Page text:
Italian Traditional Knives!!

Âchillepattada

Gold Member
Joined
May 17, 2012
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1,736
An ivory handle Pattada :


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A sardinian toothpick :

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Â
 

waynorth

Dealer / Materials Provider
Joined
Nov 19, 2005
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26,410
One more 😏

A very simple and efficent coltellino :

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Â
Nice (small?) knife!! :thumbsup:

These are smaller knives. The left is a hand-forged, unmarked, somewhat crude friction folder, and the one on the right is a production Senese pattern from Conaz Inox. The makers have both chosen the horn, to show off the split in color that you see in horn sometimes, to good effect!! Village 1.jpg
(That ugly scratch is on my scanner's glass - an old story!!)
 

waynorth

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Nov 19, 2005
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26,410
Here is a well made, working knife, for the Sailor or Horticulturalist!! Made by Ausonia, in Maniago, this neat knife is no longer in their catalogue!! Full round, comfortable wood handles, over 3 7/8 long with a firm backspring, this simple knife has a lot going for it!
When the liners and bolsters extend well past the pivot, you get extra strength at the joint!! Look for this in a working knife, IMO!!
Expensive Horticultural tools have this feature!! This old knife cost little more than pocket change, so punches well above its weight!!:p:cool: Ausonia 1.jpg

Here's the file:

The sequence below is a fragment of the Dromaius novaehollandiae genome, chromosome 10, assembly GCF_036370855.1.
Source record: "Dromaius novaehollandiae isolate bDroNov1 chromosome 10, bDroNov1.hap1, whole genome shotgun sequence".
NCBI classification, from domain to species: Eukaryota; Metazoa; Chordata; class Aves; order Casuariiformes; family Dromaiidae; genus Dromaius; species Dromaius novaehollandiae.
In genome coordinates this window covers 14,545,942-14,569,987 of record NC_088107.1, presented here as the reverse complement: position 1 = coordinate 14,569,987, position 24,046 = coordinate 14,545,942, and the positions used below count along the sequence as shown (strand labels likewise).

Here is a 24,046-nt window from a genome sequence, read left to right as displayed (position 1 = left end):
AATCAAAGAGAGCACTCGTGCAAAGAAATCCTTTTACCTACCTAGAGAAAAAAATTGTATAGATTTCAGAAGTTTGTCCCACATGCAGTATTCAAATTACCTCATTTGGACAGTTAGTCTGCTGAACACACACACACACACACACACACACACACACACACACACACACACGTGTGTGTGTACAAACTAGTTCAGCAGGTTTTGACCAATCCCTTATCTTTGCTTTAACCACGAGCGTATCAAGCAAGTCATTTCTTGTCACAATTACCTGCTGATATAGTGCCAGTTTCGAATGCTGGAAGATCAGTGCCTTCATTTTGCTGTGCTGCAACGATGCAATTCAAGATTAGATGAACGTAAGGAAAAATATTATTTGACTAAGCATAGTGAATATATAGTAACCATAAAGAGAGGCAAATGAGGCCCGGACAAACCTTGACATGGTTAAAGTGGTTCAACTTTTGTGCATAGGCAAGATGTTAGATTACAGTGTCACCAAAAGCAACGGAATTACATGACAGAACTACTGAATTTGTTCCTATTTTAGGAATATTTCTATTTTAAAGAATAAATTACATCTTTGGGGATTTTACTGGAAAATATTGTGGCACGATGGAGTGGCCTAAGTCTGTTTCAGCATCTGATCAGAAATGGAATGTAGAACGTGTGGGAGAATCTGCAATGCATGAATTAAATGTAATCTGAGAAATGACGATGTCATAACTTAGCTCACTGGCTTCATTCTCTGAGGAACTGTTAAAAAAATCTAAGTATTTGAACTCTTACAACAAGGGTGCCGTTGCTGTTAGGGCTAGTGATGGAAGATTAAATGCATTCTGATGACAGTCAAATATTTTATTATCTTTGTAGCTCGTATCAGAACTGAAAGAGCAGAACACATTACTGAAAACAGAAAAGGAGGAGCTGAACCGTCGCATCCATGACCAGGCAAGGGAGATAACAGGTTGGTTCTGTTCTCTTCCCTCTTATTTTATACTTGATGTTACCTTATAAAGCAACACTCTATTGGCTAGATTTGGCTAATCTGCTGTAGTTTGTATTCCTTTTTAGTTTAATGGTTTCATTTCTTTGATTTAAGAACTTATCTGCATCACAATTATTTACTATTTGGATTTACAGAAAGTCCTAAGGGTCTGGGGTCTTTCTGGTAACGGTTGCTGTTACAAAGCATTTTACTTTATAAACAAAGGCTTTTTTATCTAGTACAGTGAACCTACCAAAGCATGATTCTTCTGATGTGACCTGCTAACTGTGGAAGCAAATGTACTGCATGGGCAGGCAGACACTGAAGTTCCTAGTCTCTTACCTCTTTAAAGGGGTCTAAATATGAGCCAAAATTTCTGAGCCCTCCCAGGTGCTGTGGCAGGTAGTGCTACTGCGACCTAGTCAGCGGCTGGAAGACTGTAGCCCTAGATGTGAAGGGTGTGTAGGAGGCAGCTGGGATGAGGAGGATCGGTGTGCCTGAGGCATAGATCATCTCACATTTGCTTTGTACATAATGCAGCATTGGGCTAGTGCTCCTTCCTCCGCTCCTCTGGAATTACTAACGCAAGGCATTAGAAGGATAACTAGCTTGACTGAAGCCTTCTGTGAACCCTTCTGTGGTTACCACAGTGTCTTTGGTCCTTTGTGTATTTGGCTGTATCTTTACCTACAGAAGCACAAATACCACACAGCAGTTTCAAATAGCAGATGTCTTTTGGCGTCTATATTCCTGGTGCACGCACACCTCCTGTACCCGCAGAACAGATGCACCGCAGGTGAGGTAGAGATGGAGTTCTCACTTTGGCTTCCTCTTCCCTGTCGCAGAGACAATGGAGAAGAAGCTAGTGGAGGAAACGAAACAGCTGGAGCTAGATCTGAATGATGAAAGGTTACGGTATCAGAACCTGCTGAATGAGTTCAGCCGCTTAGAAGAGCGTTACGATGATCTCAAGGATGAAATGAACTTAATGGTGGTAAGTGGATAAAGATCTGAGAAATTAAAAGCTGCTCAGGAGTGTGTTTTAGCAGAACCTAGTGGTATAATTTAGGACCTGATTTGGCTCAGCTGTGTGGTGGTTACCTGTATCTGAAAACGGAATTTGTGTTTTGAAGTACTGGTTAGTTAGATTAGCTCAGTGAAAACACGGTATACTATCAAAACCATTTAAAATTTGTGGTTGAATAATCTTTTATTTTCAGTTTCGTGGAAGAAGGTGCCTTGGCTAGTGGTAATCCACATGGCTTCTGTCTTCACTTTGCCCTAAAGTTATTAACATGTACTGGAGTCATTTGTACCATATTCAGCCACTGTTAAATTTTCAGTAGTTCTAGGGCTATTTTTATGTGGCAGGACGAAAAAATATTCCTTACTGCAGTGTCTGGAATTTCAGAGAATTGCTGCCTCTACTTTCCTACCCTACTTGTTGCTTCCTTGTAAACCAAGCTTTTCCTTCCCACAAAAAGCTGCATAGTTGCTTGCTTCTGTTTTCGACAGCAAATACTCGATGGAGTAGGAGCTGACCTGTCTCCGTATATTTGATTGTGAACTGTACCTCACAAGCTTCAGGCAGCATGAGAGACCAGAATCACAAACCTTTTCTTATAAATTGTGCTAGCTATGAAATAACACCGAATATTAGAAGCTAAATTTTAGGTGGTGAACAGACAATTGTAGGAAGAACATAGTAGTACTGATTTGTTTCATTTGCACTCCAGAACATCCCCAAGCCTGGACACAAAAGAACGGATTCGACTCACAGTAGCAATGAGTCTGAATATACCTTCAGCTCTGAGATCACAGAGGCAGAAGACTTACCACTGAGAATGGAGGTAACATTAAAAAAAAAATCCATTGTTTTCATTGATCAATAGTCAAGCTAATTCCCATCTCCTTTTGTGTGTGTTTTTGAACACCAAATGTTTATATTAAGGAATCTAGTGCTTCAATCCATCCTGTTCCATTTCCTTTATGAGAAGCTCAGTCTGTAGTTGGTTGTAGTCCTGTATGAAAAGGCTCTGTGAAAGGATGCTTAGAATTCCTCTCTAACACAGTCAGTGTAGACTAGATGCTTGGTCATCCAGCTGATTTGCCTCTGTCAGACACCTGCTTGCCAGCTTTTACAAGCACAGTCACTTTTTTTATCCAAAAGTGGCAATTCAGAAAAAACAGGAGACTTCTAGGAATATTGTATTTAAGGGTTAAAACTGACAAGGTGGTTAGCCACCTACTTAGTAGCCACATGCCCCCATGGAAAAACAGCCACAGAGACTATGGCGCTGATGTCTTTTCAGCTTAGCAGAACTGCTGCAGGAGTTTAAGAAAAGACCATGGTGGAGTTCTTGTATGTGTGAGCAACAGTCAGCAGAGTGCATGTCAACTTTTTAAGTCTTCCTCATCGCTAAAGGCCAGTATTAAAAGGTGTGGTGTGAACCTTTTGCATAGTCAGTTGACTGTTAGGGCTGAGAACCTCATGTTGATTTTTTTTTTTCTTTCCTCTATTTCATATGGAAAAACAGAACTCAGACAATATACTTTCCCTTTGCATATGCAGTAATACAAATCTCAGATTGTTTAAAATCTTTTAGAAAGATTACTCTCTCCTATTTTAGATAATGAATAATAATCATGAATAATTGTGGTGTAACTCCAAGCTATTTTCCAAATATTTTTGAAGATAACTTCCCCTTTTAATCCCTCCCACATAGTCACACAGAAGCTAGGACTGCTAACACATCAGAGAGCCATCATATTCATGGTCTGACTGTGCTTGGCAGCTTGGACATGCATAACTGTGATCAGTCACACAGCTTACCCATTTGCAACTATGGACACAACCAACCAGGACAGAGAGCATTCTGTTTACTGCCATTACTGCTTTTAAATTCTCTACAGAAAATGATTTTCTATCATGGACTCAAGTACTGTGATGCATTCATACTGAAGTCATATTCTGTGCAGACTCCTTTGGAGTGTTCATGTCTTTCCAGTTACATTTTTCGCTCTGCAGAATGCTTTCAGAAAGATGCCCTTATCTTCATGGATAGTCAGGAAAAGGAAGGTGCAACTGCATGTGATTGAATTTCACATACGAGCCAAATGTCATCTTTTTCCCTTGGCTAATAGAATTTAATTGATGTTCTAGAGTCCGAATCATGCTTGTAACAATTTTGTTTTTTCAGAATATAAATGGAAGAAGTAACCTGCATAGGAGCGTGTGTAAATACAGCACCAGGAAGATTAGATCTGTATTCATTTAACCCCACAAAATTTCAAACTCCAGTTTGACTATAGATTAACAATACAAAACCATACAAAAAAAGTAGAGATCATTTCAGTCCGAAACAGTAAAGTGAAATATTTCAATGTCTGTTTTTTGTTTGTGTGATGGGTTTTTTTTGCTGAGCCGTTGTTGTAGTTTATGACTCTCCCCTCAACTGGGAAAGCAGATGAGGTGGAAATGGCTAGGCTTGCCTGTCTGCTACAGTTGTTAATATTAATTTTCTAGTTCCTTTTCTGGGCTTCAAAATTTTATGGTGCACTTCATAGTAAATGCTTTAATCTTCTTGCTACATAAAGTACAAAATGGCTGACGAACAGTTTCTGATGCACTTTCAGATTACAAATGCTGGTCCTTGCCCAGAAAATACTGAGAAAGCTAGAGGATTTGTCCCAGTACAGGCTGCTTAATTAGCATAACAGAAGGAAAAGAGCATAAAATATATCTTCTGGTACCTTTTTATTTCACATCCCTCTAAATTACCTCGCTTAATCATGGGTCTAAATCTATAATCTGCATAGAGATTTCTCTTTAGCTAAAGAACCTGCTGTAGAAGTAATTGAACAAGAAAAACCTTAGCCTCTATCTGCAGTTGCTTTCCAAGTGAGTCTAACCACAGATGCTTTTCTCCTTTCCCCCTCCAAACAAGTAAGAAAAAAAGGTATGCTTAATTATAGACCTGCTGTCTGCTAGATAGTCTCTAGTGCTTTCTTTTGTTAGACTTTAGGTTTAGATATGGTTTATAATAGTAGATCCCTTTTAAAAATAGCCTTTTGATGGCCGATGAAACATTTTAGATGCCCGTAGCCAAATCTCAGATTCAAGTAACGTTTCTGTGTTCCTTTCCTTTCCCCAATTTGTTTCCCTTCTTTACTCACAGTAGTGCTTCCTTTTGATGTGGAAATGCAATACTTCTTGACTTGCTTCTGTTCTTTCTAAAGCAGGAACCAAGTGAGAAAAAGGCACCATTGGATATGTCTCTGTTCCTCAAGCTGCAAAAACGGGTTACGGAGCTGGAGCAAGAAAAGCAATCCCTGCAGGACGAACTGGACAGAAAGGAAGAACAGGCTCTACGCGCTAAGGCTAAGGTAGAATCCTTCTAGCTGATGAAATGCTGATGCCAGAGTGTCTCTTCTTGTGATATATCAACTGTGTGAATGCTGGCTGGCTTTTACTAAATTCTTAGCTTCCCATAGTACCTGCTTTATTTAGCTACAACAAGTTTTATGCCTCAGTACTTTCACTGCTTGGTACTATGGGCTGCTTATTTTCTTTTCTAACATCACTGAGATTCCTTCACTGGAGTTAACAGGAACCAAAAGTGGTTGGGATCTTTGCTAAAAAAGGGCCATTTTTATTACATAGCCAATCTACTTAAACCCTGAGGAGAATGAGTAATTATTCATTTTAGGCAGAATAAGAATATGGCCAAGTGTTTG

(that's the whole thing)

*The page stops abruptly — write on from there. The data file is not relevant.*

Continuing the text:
RayseM

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Joined
Feb 18, 2010
Messages
6,918
By the way a good friend of mine asked me way some of the Pattada knives have a blade taller than the handle . Here is the reason :


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REALLY? :rolleyes: I would never - ever - have guessed that was intentional. STILL - I would never ask for such an aid, I think it would create more bloody problems - than be helpful. I like my folding knife blades completely tucked away in their "sheaths" - er - handles. Speaking of sheaths, I guess if you carried such a knife in a dedicated thick bottom slip, tip down, it would be safe enough with the user being fully aware of its specialty. ;) Thank you  for the demonstration. Man you learn something every day.
:thumbsup:
:)
 
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draggat

Gold Member
Joined
Jul 26, 2010
Messages
2,305
waynorth waynorth the great enabler..... I had somewhat briefly forgotten about traditional Italian knives and this thread rekindled my desire for a traditional Gobbo...... From my very limited knowledge of Italian regional knives is that to be truly authentic, they must come from that particular region. Well, I managed a handful that are made by Conaz/Consigli in Scarperia, so maybe not perfectly traditional, but for the time being they do the trick. I just wish I could find these knives in carbon steel instead of 420.

The long coveted Gobbo Abruzzese
 
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